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    Spatial and temporal catch concentrations for Antarctic krill: Implications for fishing performance and precautionary management in the Southern Ocean

    Request Meeting Document
    Document Number:
    F. Santa Cruz, L. Krüger and C.A. Cárdenas
    Submitted By:
    Mr Francisco Santa Cruz (Chile)
    Approved By:
    Dr César Cárdenas (Chile)
    Ocean and Coastal Management, 223 (2022): 106146

    The undergoing rapid climate changes recorded along the Western Antarctic Peninsula (WAP) in combination with the increasing seasonal catches reported by the krill fishery have raised concerns as to whether the management strategy established by the Commission for the Conservation of Antarctic Marine Living Resources (CCAMLR) is effectively avoiding impacts on the krill stock and related ecosystem.
    Despite the current fixed catch limit being spread across fishing areas to reduce spatial catches concentrations, our 38-year analysis revealed the highest historical spatial (ton/km2) and temporal (ton/day) fishing concentration levels across the WAP and South Orkney Islands. Higher seasonal catches in recent decades removed persistently within the same small fishing areas and during shorter fishing seasons are key factors influencing this situation.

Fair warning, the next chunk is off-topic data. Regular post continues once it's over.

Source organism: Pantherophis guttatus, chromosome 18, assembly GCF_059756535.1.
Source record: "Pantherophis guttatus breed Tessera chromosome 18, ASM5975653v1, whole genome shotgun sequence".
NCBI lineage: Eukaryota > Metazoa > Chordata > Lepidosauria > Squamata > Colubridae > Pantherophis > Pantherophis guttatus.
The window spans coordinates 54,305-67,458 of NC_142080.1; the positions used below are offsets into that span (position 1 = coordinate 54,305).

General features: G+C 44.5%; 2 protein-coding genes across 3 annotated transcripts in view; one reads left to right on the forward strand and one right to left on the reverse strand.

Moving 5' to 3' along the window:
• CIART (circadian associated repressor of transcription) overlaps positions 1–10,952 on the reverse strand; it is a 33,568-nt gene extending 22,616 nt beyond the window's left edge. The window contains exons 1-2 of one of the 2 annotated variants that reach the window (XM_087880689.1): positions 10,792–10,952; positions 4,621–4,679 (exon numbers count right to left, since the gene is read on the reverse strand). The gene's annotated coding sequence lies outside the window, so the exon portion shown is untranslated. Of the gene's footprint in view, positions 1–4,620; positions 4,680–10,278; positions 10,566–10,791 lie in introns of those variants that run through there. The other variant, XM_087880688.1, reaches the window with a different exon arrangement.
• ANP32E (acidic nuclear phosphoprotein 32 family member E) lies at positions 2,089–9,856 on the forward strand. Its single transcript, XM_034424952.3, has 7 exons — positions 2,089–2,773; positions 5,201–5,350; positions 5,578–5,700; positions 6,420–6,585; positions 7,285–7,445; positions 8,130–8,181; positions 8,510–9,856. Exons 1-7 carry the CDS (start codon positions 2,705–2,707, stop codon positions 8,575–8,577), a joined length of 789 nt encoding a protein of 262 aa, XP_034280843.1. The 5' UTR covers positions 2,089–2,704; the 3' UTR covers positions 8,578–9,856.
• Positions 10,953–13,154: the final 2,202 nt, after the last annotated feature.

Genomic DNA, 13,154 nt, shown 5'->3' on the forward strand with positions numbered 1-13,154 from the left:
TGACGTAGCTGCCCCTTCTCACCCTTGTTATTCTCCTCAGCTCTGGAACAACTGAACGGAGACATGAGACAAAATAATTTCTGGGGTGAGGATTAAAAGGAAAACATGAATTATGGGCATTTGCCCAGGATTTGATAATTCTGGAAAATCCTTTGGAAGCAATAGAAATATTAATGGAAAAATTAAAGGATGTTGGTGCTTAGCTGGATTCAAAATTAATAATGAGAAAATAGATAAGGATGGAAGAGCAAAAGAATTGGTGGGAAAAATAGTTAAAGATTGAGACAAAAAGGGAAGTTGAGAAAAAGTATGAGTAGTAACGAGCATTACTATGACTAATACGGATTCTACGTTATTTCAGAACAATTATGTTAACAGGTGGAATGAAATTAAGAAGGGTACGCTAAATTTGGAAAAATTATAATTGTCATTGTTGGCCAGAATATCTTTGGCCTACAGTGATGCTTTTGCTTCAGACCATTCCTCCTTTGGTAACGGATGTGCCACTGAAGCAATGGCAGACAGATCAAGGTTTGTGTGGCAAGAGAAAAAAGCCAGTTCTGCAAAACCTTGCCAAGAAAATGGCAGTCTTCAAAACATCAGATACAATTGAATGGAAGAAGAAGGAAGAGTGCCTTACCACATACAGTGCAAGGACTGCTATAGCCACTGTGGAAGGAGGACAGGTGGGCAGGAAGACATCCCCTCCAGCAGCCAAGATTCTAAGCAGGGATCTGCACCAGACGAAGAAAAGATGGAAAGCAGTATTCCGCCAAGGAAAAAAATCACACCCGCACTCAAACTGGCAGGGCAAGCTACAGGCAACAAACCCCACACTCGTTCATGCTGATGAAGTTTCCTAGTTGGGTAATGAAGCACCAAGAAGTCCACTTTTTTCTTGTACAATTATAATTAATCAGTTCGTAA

We used the catch per unit effort (CPUE) as a measure of fishing performance. CPUE was standardized using a GAMM model taking into account operational factors such as fleet composition, trawling methods, seasonality and daily catches, and we detected negative CPUE trends over time and across the different fishing areas. Our results suggest that the fishing performance have responded to the elevated spatio-temporal fishing concentration and changes in sea-ice. We discuss whether the negative CPUE trends are caused by fishing-induced
    depletion or driven by other factors such as krill flux, reduction and contraction of krill abundance and increased cetacean foraging (due recovery of whale populations). Finally, we also highlight the need to expand the survey’s coverage (by acoustic or net-based methods) to the new, highly fished, and non-monitored areas such as Gerlache Strait, which is an important area for krill and dependent predators.